Tyler Gregory Okonma, better known as Tyler, the Creator, has enjoyed a rapid career evolution over the last decade. He’s of Igbo ancestry on his father’s side.
He started as a brash teenager, gaining attention with his provocative lyrics for hip hop crew Odd Future. Along the way, he’s toned down the controversy and become a critically acclaimed artist. He’s entertaining, often mixing cranky hip-hop tracks with sentimental soul and R&B.
Tyler, The Creator Album Reviews
The Odd Future Tape
2008, not rated
Tyler, the Creator released his first project as a teenager – the 2008 mixtape The Odd Future Tape. He used the stage name Ace at this point. The collective Odd Future formed in Los Angeles in 2007 – other notable alumni include Earl Sweatshirt and Frank Ocean, although neither joined on time for this debut. Odd Future released another mixtape, Radical (2010), and the 2012 album The OF Tape Vol. 2. The latter reached #5 on the US chart.
2009, not rated
It’s debated whether Bastard counts as Tyler’s debut – the artist himself regards it as such, while other sources count it as a mixtape.
2011, not rated
2013, not rated
2015, not rated
Regrettably, I haven’t yet heard any of Tyler, The Creator’s early albums – at some point he transitioned from provocative upstart to critically beloved artist. I should probably work backward through his discography to figure out where that transition occurred.
Tyler made the leap to the big leagues with Flower Boy, his first album for Columbia Records. It reached #2 on the Billboard 200, and marked his arrival as a mature artist, bouncing between hip hop and soul. It’s studded with guest appearances including Frank Ocean and ASAP Rocky, while ‘Foreword’ samples Sonic Youth’s remix of Can’s ‘Spoon’. Many of the songs on Flower Boy were offered to other artists first, but at the same time, it was a deliberate effort to write more personal material with Tyler addressing his sexuality.
Flower Boy is less engrossing than the albums that follow it, but there’s a great stretch in the middle where Tyler is particularly personal. On ‘Pothole’, Tyler reveals his wish to “find somebody who love me and raise a couple of lizards”. ‘Boredom’ is stripped down – there’s little more than Austin Feinstein’s guitar accompanying Tyler in the opening verse. ‘Garden Shed’ has some lovely vintage synths, and it’s more sweet than provocative.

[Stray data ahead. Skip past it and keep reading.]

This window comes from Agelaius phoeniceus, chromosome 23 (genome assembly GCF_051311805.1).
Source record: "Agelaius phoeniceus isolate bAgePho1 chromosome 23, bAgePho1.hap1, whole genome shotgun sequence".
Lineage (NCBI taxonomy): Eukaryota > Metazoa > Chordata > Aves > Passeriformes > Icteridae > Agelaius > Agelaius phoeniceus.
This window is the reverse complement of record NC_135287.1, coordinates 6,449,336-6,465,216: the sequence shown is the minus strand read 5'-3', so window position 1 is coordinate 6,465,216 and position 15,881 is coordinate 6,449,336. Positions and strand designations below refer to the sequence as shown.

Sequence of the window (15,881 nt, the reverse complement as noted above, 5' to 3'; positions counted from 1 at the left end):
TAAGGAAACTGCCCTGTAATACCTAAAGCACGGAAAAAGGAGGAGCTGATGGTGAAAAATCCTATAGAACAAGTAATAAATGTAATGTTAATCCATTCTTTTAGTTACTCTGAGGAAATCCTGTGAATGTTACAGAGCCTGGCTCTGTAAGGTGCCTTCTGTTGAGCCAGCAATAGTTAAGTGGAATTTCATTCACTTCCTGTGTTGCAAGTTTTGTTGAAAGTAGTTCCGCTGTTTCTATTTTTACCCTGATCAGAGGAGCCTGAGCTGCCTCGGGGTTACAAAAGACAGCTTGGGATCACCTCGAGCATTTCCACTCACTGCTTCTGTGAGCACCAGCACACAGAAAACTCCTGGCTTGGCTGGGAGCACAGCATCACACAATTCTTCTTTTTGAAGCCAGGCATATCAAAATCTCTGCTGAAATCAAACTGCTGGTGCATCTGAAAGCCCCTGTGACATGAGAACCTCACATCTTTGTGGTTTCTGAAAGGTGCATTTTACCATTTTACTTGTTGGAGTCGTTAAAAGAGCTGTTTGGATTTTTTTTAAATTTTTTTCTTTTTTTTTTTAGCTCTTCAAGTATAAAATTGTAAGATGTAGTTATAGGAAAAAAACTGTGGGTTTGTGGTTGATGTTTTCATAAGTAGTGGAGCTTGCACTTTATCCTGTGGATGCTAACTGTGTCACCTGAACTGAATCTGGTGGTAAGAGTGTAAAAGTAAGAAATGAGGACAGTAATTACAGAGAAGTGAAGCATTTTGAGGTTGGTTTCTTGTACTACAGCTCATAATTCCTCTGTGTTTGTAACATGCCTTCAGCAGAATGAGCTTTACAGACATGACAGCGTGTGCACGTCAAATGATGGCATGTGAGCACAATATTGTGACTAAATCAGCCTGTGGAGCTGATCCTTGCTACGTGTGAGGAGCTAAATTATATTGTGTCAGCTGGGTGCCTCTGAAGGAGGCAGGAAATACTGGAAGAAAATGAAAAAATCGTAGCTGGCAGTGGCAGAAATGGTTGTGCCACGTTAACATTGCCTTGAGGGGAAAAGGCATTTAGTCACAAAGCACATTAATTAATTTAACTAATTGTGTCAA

Flower Boy is a surprisingly vulnerable record from Tyler, as sweet as often as it is cranky.
Igor documents a love triangle between Tyler, Tyler’s boyfriend, and Tyler’s boyfriend’s ex-girlfriend. Comedian Jerrod Carmichael provides narration. Tyler’s the only credited producer on Igor, and he’s like a mad scientist, blending and hopping between genres; the title Igor, referencing Dr. Frankenstein’s assistant, is perfect and fitting. It’s filled with vintage synth sounds, skittery beats, and surprising twists. Tyler shows a growing interest in jazz textures.
There’s plenty happening on standout track ‘A Boy Is A Gun*’ even without Tyler’s vocal – there’s jazzy piano, Solange’s backing vocals, and sample from ‘Bound’, a #47 hit for Ponderosa Twins Plus One in 1971. Tyler’s terse vocals are a jarring contrast with the track’s lushness. Lead single ‘Earfquake’ was initially offered to Justin Bieber, while Rihanna was asked to provide backing vocals. Both refused, and the song was retained by Tyler. ‘Earfquake’ injects a lovely melody with raw immediacy. The six minutes of ‘Gone, Gone / Thank You’ are often gorgeous, especially the cascading synths that cap off ‘Thank You’.
Even if you’re not usually a hip hop fan, it’s worth spending time with Igor to witness a talented auteur creating an idiosyncratic blend of hip hop, funk, and soul.
Call Me If You Get Lost
Hip hop’s crankiest star is back with his sixth album. Tyler launched the promotion of Call Me If You Get Lost with a giant billboard in Los Angeles. There was no name attached, just the album title and a phone number. If you rang the phone number, you were played a phone conversation between Tyler and his mother, featured on the album as ‘Momma Talk’. He uses the alias Tyler Baudelaire on the record, a reference to the 19th-century author and poet Charles Baudelaire, with whom Tyler feels some a thematic affinity.
It’s perhaps unfair to label Call Me… as a hip hop album. It covers a lot of ground, with a lot of retro soul and jazz in its DNA. After 2019’s dour breakup album Igor, Tyler’s having fun here. On ‘Hot Wind Blows’ he exclaims “we all got our toes out!”, and it’s charming.
It’s a weirdly paced album. The front half consists of fleeting and interconnected tracks, while the meat of the record is in two lengthy tracks that dominate the second half. ‘Sweet / I Thought You Wanted to Dance’ has a terrific breezy hook on the retro soul of the first half, while the second part is almost a hybrid between bubblegum pop and reggae. The nine minutes of ‘Wilshire’ are the emotional centrepiece – after a restless album of genre-hopping and bravado, it’s low key and heartfelt with Tyler unpacking a failed relationship.
If you’ve read else anything on this site, it’s obvious that I don’t listen to a lot of hip hop, but Tyler, the Creator is on a hot creative streak right now and Call Me… is more brilliance from him.
10 Best Tyler, the Creator Tracks
The Boy Is A Gun
Sweet/I Thought You Wanted to Dance
Gone, Gone/Thank You
Hot Wind Blows
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